A CO2 graphic over a man on a laptop.

The Clean Energy Regulator (CER) has released Carbon Estimation Area (CEA) data following the Independent Review of Australian Carbon Credit Units (ACCU Review). 

A CEA is the area within a project where the project or carbon management activity takes place. CEAs are the area where carbon will be stored, and for which Australian Carbon Credit Units (ACCUs) are issued.

CEA boundaries are fluid rather than fixed across the life of a project, a deliberate design feature of the ACCU Scheme. For example, areas that don’t respond to project activities under areas-based methods will need to be removed if they are no longer eligible to receive ACCUs.

The ACCU Review, led by former Chief Scientist, Professor Ian Chubb AC, concluded that the Australian Government’s ACCU Scheme is essentially sound, incorporating mechanisms for regular review and improvement, and recommended some changes including to improve transparency and increase confidence in the scheme. 

In particular, the Human-Induced Regeneration method is sound as it meets the Offsets Integrity Standards and is administered by a robust regulatory framework.

CER Chair and Chief Executive Officer, David Parker, said recent changes in legislation mean that CEAs can now be publicly released to provide further transparency in the carbon market.

“We’re very pleased to release the carbon estimation areas for ACCU Scheme projects. This is an important step towards a more informed market and increased trust and confidence in the drawdown of CO² at scale within Australia’s path to net zero,” Mr Parker said. 

“The ACCU Scheme is supported by the CER’s upfront assurance framework which ensures ACCUs represent real abatement. Our ‘preventative’ controls involve careful checking supported by independent audits and use of sophisticated tools when projects are registered and before ACCUs are issued.”

The CEA data published will not be sufficient to make a judgement about the performance of ACCU Scheme projects. In most cases, the CEAs will not provide insight into the changed land management practices or readily show how much abatement has been achieved, particularly at the early stages of a project.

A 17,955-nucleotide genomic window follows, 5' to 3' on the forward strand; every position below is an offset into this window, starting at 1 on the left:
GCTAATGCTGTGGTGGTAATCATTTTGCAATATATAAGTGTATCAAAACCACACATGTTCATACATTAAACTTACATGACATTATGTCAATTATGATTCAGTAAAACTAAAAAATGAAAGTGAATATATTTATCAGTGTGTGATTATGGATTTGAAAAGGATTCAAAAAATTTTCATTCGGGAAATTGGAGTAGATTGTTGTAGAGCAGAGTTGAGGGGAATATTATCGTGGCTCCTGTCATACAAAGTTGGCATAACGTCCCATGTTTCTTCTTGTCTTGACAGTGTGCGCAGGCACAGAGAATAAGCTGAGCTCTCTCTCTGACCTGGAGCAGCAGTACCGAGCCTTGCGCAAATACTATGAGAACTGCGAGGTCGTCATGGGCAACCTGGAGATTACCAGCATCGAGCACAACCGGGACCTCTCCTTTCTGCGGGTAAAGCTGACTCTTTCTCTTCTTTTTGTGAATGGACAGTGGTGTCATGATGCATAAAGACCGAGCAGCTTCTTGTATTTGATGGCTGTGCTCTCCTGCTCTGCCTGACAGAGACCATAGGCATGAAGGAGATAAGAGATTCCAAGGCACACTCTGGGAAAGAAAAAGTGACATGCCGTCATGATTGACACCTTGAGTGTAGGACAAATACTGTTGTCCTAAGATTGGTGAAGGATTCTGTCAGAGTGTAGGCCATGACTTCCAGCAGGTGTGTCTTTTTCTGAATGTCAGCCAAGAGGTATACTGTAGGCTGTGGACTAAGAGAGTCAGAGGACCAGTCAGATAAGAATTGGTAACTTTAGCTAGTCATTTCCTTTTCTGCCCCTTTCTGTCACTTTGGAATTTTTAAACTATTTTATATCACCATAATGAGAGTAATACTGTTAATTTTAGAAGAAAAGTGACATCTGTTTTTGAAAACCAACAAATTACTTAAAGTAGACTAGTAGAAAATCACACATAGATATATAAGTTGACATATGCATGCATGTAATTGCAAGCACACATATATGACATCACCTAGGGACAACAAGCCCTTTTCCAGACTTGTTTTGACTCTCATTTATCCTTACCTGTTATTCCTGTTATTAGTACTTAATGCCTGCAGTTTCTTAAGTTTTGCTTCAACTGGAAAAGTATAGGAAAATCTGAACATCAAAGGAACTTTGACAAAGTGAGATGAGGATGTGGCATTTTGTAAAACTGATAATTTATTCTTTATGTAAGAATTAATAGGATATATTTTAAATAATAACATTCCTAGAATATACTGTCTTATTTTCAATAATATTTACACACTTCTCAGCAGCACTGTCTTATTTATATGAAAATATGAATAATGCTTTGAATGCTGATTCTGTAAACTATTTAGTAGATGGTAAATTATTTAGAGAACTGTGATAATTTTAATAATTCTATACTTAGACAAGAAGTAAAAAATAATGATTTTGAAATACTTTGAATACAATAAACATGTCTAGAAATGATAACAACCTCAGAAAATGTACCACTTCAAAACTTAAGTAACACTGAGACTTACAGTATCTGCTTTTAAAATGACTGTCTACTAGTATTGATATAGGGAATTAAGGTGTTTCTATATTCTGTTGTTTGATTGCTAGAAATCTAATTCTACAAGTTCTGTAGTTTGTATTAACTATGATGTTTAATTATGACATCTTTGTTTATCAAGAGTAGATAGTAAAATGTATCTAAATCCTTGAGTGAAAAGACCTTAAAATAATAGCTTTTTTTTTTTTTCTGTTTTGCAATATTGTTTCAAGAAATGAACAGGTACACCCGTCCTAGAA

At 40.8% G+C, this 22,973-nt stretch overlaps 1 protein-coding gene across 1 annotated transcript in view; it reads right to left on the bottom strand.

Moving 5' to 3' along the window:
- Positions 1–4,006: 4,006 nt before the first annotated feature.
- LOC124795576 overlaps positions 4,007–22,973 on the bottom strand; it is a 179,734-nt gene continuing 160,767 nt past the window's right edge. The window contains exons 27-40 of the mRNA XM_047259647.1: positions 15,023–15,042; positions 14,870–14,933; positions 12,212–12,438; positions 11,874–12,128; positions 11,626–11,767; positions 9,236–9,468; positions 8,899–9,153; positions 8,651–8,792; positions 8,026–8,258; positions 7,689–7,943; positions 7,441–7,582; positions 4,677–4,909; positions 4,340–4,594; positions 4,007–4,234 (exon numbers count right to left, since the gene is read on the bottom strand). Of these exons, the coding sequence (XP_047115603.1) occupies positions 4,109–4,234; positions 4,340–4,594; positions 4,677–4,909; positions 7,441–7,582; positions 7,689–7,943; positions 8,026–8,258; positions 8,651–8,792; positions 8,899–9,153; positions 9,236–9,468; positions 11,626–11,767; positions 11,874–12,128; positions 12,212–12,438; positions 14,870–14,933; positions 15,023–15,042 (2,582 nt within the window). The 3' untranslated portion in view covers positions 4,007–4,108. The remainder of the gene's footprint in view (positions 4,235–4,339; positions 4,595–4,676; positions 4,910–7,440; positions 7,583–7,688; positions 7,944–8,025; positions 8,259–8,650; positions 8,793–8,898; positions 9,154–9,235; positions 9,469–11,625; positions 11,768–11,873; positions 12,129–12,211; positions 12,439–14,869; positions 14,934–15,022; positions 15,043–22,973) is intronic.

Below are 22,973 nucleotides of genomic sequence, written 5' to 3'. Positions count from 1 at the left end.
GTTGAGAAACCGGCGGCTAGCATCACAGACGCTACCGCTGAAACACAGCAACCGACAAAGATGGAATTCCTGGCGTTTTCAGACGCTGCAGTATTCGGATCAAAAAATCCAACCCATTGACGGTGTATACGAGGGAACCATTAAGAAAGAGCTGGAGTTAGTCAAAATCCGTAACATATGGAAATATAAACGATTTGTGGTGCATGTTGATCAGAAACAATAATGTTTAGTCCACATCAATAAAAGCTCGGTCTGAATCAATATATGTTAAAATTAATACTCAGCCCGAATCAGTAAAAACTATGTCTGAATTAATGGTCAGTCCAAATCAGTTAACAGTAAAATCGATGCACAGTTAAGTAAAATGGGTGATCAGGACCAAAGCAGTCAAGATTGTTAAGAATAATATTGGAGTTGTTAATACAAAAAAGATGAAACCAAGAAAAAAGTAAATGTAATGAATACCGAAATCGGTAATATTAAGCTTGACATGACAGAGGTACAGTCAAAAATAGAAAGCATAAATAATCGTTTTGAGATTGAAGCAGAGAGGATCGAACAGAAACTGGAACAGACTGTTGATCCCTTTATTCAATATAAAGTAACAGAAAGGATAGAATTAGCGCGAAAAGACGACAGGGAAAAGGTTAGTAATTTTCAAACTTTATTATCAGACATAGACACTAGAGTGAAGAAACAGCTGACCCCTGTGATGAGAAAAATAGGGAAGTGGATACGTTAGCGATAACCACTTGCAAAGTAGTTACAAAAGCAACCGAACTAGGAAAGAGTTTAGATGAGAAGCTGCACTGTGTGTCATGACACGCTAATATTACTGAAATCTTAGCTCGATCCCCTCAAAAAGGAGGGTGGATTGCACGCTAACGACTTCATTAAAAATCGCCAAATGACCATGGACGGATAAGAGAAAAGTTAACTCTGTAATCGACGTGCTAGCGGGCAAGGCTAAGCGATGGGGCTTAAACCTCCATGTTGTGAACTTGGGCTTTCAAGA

The examination of geospatial satellite (GIS) images of CEAs is often not sufficient to determine whether projects are complying with the method and other relevant scheme legislation.

Confirmation of the abatement outcomes of project activity requires detection by direct measurement, site visits, drone footage or geolocated photographs. Unless provided voluntarily by proponents, the CER cannot currently release information gathered through these processes due to legislative secrecy provisions.

To address this, the CER is enabling proponents to voluntarily provide additional contextual information to support the publication of their CEAs alongside the Register for the ACCU Scheme.

“We are pleased to support the provision of this additional information on behalf of project proponents. Projects can share their stories to help inform the market and increase transparency,” Mr Parker said. 

For more information about the carbon market click here.

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